The president blinked sideways.
I wasn’t the first to draw attention to it, but I definitely wasn’t the only one who caught it. There I was with the rest of the construction crew, huddled near the single static glittered flatscreen in O’Reilly’s Pub on the edge of our deserted town.
We were all trashed, to say the least. Colin, my boss, was two glugs away from impersonating Dr. Evil singing the national anthem. That’s when the TV interrupted his attempt, punching our eardrums with angst, blaring the emergency alert system installed by our Nation’s Capitol.
It wasn’t safe to be outside after dark, not when the infection was hunting for its next host. So O’Reilly, the good samaritan that he is, lets the crew crash in his wooden booths until sunrise. After the first few infected waitresses and car salesmen, he didn’t want to take a chance. We were his best customers, close enough to be called family. And if anything matters to O’Reilly, it would be exactly that. He lost his oldest daughter months ago, after failing to convince her to move away from the Experimentation Site.
Area 51– once myth, then fact, now an infestation of extraterrestrial vermin. The crew used to mock the CDC, claiming it was all just another hoax to keep us barred within our trailers, instead of working to provide for our families. But that was until Eddy, my brother, pointed his nail gun at Colin that one day. We were on the roof of our latest assignment, trying to coax the nail gun out from Eddy’s white-knuckled grip.
“Eddy, the hell?” Colin scoffed, convinced it was a joke of some sort, slowly raising his hands.
“Eddy?” I remember saying, “What are you doing? That’s not funny put it down before you hurt someone.”
Eddy didn’t move, his eyes fighting against one another, unsure of where to focus. One landed on me, glistening beneath the sunset, begging me to intervene. The other was clouded, shifting awkwardly to the side, rotting into a pale yellow. That’s when I saw it. The first sign I noted from the multiple commercials blaring on every available channel. His eye blinked sideways. Not with his lid which remained open, but with a fish-like film that glided horizontally over his corneas. Like a reptilian in the desert sun.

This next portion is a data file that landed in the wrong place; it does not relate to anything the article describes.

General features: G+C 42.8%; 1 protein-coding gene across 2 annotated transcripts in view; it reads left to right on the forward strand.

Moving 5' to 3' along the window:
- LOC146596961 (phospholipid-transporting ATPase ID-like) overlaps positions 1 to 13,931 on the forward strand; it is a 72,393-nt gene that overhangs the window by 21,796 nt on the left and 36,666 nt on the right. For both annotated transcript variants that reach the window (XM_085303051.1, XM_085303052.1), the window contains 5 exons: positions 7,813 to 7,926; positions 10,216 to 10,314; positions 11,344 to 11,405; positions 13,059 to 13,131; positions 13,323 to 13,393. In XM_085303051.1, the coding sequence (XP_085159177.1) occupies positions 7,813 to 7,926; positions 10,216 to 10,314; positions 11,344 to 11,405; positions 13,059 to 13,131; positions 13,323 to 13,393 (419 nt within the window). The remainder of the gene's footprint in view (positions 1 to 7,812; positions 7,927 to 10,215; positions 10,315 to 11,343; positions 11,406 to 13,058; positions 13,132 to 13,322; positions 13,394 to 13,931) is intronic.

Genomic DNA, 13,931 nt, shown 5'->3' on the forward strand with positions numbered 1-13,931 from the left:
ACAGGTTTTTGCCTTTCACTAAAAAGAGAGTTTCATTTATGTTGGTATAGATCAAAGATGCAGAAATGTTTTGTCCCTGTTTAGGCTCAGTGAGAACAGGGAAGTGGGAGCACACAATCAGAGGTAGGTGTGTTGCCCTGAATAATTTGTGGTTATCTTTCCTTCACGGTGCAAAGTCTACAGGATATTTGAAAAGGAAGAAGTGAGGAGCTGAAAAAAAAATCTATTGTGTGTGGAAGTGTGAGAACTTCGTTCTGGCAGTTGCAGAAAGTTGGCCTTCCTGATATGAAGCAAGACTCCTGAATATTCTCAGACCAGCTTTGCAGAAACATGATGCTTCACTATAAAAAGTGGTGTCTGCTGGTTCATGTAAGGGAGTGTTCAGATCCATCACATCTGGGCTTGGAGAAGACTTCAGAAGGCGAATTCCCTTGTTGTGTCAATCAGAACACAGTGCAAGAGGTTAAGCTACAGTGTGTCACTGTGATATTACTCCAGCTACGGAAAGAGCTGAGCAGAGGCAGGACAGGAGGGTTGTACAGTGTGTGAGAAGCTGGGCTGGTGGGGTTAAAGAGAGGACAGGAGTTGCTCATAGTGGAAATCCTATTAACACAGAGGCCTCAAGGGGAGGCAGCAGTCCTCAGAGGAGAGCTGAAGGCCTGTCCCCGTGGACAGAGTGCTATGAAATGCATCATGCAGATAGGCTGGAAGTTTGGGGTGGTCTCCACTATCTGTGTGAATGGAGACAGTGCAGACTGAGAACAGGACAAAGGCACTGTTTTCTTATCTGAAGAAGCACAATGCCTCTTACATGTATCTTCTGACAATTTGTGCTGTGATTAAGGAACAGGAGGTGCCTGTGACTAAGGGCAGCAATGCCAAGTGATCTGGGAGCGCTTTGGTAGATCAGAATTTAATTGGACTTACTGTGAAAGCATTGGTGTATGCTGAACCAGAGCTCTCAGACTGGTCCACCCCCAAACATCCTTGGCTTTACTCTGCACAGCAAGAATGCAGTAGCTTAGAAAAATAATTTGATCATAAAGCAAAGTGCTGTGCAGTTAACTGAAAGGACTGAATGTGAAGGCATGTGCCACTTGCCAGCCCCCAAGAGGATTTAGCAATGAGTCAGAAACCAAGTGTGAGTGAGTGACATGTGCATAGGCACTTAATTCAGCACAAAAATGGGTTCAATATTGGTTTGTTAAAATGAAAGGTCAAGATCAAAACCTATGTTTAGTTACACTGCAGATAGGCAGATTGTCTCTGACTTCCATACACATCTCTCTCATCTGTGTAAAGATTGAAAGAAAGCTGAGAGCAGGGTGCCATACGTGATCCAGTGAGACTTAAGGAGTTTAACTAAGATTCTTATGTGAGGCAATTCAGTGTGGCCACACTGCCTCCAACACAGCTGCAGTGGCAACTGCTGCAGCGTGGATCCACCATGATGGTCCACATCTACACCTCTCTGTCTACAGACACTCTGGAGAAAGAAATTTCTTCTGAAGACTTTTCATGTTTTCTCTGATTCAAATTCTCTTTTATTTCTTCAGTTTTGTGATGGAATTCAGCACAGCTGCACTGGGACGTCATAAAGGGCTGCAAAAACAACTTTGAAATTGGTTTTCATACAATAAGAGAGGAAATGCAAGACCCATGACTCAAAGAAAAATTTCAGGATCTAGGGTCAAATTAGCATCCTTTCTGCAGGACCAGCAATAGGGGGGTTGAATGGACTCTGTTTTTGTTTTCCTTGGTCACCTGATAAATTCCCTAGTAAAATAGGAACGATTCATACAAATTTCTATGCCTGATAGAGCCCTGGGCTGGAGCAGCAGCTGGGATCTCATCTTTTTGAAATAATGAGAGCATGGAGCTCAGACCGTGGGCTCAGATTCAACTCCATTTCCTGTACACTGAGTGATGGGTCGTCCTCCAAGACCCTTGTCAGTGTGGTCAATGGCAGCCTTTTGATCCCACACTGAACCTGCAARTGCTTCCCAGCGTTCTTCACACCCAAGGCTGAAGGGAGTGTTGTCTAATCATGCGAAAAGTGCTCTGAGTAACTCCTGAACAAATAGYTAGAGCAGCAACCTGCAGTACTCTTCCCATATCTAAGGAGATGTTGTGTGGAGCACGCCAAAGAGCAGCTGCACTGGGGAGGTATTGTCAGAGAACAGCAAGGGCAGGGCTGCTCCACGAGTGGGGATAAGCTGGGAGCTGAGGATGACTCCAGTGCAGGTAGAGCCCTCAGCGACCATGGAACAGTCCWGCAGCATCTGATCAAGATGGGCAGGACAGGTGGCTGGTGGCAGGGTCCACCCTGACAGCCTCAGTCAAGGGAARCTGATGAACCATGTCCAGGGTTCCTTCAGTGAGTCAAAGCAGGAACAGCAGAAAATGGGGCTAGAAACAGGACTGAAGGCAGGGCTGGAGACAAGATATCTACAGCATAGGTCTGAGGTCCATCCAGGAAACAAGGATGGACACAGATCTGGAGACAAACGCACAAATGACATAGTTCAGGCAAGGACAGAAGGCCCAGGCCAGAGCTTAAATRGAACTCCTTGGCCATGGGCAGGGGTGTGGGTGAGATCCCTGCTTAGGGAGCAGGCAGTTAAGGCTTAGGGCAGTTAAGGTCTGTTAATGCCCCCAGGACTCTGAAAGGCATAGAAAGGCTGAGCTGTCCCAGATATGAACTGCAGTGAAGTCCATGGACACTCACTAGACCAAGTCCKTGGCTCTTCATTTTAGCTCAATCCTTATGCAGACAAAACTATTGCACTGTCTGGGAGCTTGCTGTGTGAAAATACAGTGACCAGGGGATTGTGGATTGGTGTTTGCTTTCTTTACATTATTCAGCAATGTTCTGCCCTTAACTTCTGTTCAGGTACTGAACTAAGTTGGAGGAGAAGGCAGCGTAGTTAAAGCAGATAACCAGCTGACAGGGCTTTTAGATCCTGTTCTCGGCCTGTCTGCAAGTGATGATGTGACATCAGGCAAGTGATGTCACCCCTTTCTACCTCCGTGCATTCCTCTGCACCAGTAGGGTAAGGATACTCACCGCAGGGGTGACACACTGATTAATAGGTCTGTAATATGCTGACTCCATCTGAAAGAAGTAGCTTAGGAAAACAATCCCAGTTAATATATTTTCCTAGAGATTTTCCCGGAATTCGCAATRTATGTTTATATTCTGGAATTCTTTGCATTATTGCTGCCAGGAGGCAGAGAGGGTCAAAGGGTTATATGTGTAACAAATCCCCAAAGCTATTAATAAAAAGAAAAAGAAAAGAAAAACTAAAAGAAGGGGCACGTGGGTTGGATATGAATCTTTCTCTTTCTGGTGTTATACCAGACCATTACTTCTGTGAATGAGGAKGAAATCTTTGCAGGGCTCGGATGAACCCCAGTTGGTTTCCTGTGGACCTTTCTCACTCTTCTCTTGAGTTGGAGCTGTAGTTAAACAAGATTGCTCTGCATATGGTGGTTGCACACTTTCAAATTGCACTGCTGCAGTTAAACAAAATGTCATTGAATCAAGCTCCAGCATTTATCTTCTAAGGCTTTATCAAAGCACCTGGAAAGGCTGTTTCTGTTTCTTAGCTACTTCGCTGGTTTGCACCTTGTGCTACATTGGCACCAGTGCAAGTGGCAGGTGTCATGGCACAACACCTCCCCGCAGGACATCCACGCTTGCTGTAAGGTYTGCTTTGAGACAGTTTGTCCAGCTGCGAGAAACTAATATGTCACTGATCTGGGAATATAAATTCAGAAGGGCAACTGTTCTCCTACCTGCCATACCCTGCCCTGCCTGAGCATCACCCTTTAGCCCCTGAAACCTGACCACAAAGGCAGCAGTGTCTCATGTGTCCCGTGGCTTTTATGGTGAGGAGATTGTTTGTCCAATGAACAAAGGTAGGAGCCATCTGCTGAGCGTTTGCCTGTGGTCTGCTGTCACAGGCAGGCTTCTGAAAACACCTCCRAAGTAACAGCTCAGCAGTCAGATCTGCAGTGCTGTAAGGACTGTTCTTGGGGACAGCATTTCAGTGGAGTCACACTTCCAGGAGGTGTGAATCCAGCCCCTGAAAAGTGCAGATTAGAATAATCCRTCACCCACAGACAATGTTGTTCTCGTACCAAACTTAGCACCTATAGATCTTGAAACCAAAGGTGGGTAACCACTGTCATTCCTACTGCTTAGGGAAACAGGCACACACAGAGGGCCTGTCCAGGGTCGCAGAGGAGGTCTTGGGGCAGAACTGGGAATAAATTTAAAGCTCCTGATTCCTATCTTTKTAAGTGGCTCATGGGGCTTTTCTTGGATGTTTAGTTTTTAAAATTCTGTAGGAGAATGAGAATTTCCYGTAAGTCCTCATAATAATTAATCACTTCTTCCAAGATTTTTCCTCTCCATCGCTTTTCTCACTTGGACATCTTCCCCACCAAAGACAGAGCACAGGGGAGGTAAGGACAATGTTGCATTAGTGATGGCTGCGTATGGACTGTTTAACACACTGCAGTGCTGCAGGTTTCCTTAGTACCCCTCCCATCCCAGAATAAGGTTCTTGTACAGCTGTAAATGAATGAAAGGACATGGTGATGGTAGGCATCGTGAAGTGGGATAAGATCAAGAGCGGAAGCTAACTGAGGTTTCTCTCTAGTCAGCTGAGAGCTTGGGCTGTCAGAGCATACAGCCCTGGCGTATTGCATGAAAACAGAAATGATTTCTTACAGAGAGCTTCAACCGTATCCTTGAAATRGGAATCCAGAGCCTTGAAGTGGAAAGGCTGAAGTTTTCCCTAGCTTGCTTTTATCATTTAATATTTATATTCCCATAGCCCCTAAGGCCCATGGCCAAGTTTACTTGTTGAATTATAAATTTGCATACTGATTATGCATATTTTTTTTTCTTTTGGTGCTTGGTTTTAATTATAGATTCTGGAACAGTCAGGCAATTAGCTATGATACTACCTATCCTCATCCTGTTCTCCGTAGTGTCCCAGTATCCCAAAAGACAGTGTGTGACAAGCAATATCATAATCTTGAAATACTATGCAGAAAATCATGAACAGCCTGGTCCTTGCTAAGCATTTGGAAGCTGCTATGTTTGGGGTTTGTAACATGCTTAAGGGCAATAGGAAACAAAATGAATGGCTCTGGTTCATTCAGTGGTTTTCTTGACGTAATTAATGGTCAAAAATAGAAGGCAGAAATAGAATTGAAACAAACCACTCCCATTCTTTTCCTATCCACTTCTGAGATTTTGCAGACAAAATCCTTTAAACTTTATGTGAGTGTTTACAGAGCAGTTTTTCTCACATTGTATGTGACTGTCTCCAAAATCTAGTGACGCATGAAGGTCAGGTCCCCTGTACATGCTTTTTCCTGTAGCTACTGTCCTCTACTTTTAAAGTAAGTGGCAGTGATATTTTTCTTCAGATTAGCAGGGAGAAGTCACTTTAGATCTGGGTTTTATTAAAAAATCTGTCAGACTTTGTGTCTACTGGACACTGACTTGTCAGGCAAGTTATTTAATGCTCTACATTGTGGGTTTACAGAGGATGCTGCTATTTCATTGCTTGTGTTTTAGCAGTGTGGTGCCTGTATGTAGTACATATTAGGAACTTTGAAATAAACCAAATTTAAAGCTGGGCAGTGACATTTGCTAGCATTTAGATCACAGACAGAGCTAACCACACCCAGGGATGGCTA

“I…have to…no…obey…orders,” Eddy mumbled, foaming slightly at the mouth, his feet fidgeting closer and closer to the edge of the roof.
I’ll never forget the look in his eye. The one that begged for me. The one he used to wink with when he found a girl stupid enough to go home with him. The one that remained sky blue like our mother’s. Eddy needed me. But I was too late. And I don’t think I’ll ever forget the sound his body made when it met the dirt below.
We haven’t returned home to our wives since that day, scared that we had caught whatever it was that Eddy had. So instead, we shack up at the pub with the free booze, behind O’Reilly’s bulletproofed doors.
O’Reilly grabbed a sparkling beer mug, shining it further, desperate to stay busy. Colin leaned on a wobbling stool, green with overconsumption. But I reached for the remote, raising the volume over the sounds of multiple workers losing their dinner in both the men’s and women’s bathrooms.
“This is a message from the President of the United States of America,” The TV froze, glitching against my fist as I smacked its side. O’Reilly wobbled out from behind the bar, hurrying to fix the rainbow-striped screen to catch the announcement the entire country has been waiting for.
After a few minutes, we caught onto the President’s final words, “…have been no casualties this week. Area 51 has been decontaminated and is no longer a threat to our strong Nation. Unlock your doors, and have a nice breath of fresh air. Go back to your families. The dark days are over…”
That’s when I caught it. The yellow in his eye, its inability to look the camera straight on— the film that blurred the window to his soul. Something was wrong, and in contrast to our Leader’s assurances, this was only the beginning.